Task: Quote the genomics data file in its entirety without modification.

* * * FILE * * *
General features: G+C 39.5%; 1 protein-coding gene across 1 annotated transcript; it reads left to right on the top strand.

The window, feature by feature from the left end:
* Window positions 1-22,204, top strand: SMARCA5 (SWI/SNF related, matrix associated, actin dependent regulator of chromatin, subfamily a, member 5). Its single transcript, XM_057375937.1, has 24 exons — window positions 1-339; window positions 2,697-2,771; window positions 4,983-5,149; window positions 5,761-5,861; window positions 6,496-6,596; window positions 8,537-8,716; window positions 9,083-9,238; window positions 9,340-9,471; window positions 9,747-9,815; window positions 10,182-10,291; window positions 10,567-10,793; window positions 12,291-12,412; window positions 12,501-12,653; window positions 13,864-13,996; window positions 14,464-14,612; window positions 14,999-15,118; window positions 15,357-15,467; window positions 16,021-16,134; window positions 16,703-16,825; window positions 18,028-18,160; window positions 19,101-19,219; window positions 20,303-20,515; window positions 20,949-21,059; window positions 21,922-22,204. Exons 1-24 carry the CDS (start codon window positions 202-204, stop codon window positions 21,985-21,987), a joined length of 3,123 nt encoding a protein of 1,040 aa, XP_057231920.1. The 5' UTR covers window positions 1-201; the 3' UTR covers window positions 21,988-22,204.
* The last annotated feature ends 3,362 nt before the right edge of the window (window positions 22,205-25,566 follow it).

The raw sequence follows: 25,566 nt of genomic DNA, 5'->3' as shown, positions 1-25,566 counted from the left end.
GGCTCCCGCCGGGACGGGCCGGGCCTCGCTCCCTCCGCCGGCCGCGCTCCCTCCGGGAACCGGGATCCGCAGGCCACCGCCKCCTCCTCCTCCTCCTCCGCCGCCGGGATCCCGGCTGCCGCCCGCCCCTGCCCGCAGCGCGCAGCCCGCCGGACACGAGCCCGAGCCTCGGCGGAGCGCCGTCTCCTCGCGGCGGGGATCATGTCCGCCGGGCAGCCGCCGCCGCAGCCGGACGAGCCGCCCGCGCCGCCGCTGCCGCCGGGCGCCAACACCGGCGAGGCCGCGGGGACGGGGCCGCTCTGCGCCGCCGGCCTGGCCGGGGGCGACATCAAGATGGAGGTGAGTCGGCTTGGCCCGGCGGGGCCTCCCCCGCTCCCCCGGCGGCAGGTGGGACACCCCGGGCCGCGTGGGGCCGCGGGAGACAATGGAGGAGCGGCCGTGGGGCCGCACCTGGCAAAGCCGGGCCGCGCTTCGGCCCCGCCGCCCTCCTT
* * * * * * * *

General features: G+C 39.5%; 1 protein-coding gene across 1 annotated transcript; it reads left to right on the top strand.

The window, feature by feature from the left end:
* Window positions 1-22,204, top strand: SMARCA5 (SWI/SNF related, matrix associated, actin dependent regulator of chromatin, subfamily a, member 5). Its single transcript, XM_057375937.1, has 24 exons — window positions 1-339; window positions 2,697-2,771; window positions 4,983-5,149; window positions 5,761-5,861; window positions 6,496-6,596; window positions 8,537-8,716; window positions 9,083-9,238; window positions 9,340-9,471; window positions 9,747-9,815; window positions 10,182-10,291; window positions 10,567-10,793; window positions 12,291-12,412; window positions 12,501-12,653; window positions 13,864-13,996; window positions 14,464-14,612; window positions 14,999-15,118; window positions 15,357-15,467; window positions 16,021-16,134; window positions 16,703-16,825; window positions 18,028-18,160; window positions 19,101-19,219; window positions 20,303-20,515; window positions 20,949-21,059; window positions 21,922-22,204. Exons 1-24 carry the CDS (start codon window positions 202-204, stop codon window positions 21,985-21,987), a joined length of 3,123 nt encoding a protein of 1,040 aa, XP_057231920.1. The 5' UTR covers window positions 1-201; the 3' UTR covers window positions 21,988-22,204.
* The last annotated feature ends 3,362 nt before the right edge of the window (window positions 22,205-25,566 follow it).

The raw sequence follows: 25,566 nt of genomic DNA, 5'->3' as shown, positions 1-25,566 counted from the left end.
GGCTCCCGCCGGGACGGGCCGGGCCTCGCTCCCTCCGCCGGCCGCGCTCCCTCCGGGAACCGGGATCCGCAGGCCACCGCCKCCTCCTCCTCCTCCTCCGCCGCCGGGATCCCGGCTGCCGCCCGCCCCTGCCCGCAGCGCGCAGCCCGCCGGACACGAGCCCGAGCCTCGGCGGAGCGCCGTCTCCTCGCGGCGGGGATCATGTCCGCCGGGCAGCCGCCGCCGCAGCCGGACGAGCCGCCCGCGCCGCCGCTGCCGCCGGGCGCCAACACCGGCGAGGCCGCGGGGACGGGGCCGCTCTGCGCCGCCGGCCTGGCCGGGGGCGACATCAAGATGGAGGTGAGTCGGCTTGGCCCGGCGGGGCCTCCCCCGCTCCCCCGGCGGCAGGTGGGACACCCCGGGCCGCGTGGGGCCGCGGGAGACAATGGAGGAGCGGCCGTGGGGCCGCACCTGGCAAAGCCGGGCCGCGCTTCGGCCCCGCCGCCCTCCTT